In his “Sports of the Times” column in the Sunday New York Times, columnist William C. Rhoden offered his unvarnished perspective on the state of horse racing in the U.S.
Without what he called the “distraction of a Triple Crown or even a rematch” of the Kentucky Derby and Preakness winners, Rhoden said “the racing industry has had to look in the mirror. What it sees is still not pretty. The systemic problems that existed before the Triple Crown have not gone away.”
Rhoden wrote of horses “dropping dead on the track as unscrupulous trainers, under pressure to produce, continue to administer harmful drugs, threatening the sport's already fragile credibility.”
Quoting from a recently published book written by Humane Society of the United States executive Wayne Pacelle, Rhoden said that “businesses that do not adjust to consumer concerns about the treatment of animals are doomed.”
Two businesses that have adjusted, Rhoden writes, are Ringling Brothers circus, which has retired its elephant herd, and SeaWorld, which is ending its captive breeding program.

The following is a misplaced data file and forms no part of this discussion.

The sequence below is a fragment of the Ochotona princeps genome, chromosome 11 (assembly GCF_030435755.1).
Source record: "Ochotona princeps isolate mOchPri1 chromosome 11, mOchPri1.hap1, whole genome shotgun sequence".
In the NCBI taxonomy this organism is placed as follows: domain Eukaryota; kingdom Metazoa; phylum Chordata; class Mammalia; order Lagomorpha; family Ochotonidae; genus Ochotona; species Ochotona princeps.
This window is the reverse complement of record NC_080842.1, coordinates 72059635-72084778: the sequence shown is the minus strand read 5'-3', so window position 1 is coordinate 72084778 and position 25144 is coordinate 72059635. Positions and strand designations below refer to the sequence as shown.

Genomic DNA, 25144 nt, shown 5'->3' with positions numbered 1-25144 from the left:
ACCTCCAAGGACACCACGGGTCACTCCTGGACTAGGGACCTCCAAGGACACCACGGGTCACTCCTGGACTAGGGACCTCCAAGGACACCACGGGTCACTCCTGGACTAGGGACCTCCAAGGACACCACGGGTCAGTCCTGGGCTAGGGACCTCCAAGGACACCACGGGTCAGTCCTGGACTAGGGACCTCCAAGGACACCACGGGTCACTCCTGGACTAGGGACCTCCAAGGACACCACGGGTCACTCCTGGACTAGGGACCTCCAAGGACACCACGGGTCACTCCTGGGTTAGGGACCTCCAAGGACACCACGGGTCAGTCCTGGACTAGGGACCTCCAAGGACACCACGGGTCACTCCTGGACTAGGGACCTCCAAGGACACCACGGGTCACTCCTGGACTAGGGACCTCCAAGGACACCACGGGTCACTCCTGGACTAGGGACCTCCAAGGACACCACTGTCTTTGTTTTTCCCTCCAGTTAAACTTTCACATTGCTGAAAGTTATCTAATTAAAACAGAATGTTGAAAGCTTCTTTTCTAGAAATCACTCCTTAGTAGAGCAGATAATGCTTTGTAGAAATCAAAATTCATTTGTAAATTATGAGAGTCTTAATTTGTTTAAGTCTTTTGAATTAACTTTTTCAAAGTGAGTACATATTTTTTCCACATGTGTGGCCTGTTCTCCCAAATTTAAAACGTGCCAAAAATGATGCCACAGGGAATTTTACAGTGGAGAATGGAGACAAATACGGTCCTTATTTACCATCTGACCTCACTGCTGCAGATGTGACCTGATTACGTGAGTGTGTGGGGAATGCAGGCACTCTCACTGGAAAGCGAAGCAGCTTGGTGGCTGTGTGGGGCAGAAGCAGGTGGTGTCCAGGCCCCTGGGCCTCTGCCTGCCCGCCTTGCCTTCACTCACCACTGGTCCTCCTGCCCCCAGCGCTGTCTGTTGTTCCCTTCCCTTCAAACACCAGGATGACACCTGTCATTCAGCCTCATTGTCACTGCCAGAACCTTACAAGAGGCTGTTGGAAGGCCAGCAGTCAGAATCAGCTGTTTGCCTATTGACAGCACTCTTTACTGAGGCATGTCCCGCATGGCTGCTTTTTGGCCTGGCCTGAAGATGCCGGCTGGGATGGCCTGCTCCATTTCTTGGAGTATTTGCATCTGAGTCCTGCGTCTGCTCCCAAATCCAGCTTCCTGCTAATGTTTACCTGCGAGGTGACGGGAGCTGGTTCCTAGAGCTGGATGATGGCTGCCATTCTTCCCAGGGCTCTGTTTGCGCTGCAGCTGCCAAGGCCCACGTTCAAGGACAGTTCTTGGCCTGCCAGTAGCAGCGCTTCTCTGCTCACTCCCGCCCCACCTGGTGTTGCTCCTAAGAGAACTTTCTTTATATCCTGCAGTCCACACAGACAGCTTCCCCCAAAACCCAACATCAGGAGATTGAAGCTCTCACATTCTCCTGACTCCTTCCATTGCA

“Everything is changing,” Pacelle told Rhoden, “yet horse racing is still resisting reform. There has to be a correction.”
Rhoden cited the Thoroughbred Horse Racing Anti-Doping Act of 2015, which would put the United States Anti-Doping Agency in charge of horse racing's drug policies. The bill is supported by The Jockey Club, among others, but as that organization's president James Gagliano said: “Change is always hard for some to contemplate.”
“We write quite a bit about the danger of participating in high-risk sports and recreational pursuits,” said Rhoden. “Human beings take risks, whether we're jumping out of planes, climbing mountains, playing football or boxing. We go into them, more or less, with our eyes open. But race horses are involuntary participants in a tough sport; they need protection now more than ever.”
Read more at New York Times
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